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Energy Costs Drive Up Prices of Nearly Everything

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Energy Costs Drive Up Prices of Nearly Everything

Economy

Energy Costs Drive Up Prices of Nearly Everything

Energy Costs Drive Up Prices of Nearly Everything

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When oil prices go up, so do natural gas prices, and both increases have a ripple effect on the economy. Shampoo bottles, pantyhose, buttons — you name it, and it requires oil or gas to make it.

STEVE INSKEEP, host:

The extra money you're spending at the pump is extremely transparent - you stand there and watch it happen. What is less apparent is the extra money you're spending on petroleum everywhere else. Higher prices for oil and gas are buried in the cost of just about everything we use.

NPR's Christopher Joyce explains how we're paying more even after we drive away from the gas station.

CHRISTOPHER JOYCE: An oil refinery or a petrochemical plant is kind of a like an old-fashioned ice cream parlor. You start with a pretty basic feed stock - oil or natural gas - but with a little work you can turn out a whole bunch of flavors. Gasoline or diesel fuel are two flavors, but there are others that might sound unfamiliar - ethylene and propylene and xylene.

Charles Drevna, who heads the National Petrochemical and Refiners Association describes it this way...

Mr. CHARLES DREVNA (National Petrochemical and Refiners Association): For lack of a better term, we make plastic pellets, and those plastic pellets, whether they're ethylene derived or propylene derived or whatever, are transformed into products that we use every day.

JOYCE: Chemical plants do the transforming. Kevin Swift is an economist with the American Chemical Council. He offers some examples.

Mr. KEVIN SWIFT (American Chemical Council): Food packaging, all sorts of films, trash bags, diapers, toys, housewares, crates, drums, bottles.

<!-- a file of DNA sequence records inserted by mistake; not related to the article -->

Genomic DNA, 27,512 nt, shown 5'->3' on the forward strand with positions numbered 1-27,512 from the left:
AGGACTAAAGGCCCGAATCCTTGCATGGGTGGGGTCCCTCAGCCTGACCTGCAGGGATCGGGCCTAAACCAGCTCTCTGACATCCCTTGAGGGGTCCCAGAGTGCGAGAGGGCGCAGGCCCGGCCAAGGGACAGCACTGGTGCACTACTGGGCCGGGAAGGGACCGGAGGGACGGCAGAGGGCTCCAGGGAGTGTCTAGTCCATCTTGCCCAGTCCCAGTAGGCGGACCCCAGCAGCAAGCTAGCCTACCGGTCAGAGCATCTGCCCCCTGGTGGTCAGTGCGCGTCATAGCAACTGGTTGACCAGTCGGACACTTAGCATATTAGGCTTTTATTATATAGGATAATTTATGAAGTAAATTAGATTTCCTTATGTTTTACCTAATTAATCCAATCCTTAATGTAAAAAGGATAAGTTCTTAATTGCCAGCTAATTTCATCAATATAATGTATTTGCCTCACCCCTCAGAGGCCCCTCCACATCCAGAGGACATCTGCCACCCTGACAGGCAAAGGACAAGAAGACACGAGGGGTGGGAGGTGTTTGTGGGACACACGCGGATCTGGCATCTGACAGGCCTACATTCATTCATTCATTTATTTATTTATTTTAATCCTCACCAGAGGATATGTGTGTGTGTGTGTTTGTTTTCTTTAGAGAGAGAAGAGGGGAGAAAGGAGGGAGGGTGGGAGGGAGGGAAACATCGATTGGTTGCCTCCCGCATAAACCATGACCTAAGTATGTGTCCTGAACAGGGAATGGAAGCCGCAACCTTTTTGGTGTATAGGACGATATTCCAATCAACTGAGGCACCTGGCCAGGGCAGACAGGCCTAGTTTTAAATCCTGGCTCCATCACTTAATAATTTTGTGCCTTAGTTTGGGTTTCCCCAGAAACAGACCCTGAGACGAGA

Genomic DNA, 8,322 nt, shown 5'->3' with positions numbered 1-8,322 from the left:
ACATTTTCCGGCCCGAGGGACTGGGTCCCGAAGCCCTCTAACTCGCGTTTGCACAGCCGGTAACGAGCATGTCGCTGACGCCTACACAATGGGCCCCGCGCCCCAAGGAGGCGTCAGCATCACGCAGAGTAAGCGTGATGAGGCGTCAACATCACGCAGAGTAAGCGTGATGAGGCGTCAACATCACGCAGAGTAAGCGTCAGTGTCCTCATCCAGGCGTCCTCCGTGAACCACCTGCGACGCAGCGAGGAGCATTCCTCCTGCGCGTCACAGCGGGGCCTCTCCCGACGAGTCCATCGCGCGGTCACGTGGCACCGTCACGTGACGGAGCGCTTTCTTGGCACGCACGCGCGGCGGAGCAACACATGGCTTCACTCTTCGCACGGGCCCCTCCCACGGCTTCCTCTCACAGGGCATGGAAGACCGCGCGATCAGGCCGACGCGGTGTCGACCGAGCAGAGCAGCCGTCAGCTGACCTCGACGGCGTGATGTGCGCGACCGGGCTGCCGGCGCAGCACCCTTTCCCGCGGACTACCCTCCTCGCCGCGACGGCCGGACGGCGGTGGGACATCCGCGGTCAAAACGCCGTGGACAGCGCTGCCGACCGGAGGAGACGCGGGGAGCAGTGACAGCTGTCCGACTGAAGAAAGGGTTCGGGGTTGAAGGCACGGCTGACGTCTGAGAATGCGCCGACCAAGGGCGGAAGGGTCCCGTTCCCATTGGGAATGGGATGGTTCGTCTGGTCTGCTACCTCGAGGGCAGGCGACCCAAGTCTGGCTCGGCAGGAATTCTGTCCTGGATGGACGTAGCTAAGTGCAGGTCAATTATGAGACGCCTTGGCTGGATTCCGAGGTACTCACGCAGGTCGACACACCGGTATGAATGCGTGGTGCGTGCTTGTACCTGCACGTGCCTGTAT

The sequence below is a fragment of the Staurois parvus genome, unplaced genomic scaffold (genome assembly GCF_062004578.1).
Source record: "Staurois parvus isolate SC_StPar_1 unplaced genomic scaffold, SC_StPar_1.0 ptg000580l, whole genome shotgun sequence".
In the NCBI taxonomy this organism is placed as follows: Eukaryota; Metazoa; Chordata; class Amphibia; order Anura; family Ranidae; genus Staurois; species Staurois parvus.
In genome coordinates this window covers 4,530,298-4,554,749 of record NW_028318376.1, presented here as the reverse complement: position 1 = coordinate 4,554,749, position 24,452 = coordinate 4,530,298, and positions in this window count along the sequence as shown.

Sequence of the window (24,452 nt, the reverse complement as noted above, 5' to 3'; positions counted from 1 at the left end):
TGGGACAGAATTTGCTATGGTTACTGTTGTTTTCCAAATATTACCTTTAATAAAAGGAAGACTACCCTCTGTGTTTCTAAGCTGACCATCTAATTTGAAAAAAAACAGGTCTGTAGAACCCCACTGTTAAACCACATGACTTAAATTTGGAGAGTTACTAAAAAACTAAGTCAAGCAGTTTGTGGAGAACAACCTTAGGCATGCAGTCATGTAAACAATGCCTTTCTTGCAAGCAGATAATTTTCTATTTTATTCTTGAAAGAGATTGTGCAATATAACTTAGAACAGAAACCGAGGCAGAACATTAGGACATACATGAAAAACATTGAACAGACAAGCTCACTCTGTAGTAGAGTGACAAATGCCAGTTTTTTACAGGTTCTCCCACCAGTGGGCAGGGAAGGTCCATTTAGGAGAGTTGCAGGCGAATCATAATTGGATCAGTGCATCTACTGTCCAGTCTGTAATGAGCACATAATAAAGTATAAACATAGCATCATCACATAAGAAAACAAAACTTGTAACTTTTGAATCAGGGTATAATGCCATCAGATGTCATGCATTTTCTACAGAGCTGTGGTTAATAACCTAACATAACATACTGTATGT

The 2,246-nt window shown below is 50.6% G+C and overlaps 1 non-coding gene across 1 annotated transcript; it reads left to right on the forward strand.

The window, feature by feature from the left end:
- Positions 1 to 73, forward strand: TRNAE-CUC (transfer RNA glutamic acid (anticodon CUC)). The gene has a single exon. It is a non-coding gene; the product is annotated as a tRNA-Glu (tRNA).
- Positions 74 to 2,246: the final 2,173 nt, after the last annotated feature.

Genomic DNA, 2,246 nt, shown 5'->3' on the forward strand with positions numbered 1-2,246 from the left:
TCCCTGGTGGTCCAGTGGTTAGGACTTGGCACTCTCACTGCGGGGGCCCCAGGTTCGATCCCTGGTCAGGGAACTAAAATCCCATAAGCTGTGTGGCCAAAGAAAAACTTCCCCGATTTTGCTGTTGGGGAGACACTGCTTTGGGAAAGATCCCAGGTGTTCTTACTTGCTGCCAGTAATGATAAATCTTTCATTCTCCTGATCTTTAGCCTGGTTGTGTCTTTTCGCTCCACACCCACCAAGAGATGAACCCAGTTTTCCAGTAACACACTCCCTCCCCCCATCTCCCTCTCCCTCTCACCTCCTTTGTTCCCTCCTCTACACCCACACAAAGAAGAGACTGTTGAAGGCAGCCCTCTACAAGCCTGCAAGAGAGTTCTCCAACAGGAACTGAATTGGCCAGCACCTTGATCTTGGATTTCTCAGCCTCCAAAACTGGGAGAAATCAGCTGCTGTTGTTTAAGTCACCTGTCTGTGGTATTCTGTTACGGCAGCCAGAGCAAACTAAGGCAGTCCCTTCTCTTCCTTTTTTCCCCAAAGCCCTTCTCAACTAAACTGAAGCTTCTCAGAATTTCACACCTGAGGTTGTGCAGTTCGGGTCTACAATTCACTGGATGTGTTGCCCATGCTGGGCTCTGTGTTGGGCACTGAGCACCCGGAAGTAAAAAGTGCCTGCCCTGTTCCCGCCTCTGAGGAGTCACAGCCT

JOYCE: All from natural gas, whose price rose 40 percent over the last year, or oil, whose price roughly doubled.

Mr. SWIFT: ...piping, automotive antifreeze, pantyhose, carpets, clothing.

JOYCE: Pantyhose?

Mr. SWIFT: Yes.

JOYCE: And shampoo, bowling balls, buttons. And all these things, says Swift, follow the rules of economics.

Mr. SWIFT: Economic theory tells us that ultimately the consumer will bear the cost and those costs just cascade right through the supply chain.

JOYCE: Actually, the price of oil and natural gas has gone up more than the price of gasoline or consumer goods that use them as feedstock. Charles Drevna from the refiners group suggests that people aren't buying as much stuff now.

Mr. DREVNA: Given where the economy is in general, it would lead me to believe that maybe there's not as much consumer confidence out there and demand may slightly be down, which would hold the prices down.

JOYCE: Okay. So maybe are putting off buying that new bowling ball, but demand for food isn't so flexible, and it takes a lot of petroleum to make food in America. One reason is how we move it around.

Mr. JOHN URBANCHUK (Agricultural Economist): So much of everything that we American consumers consume really spends a lot of time on the highway in trucks that burn diesel fuel.

JOYCE: That's John Urbanchuk, an agricultural economist with the California consulting company LECG.

Mr. URBANCHUK: There's been a tremendous transformation in the American economy over the last 25 years. People don't carry inventories of anything any longer. Our inventories are out there on the highway in 18-wheel trucks.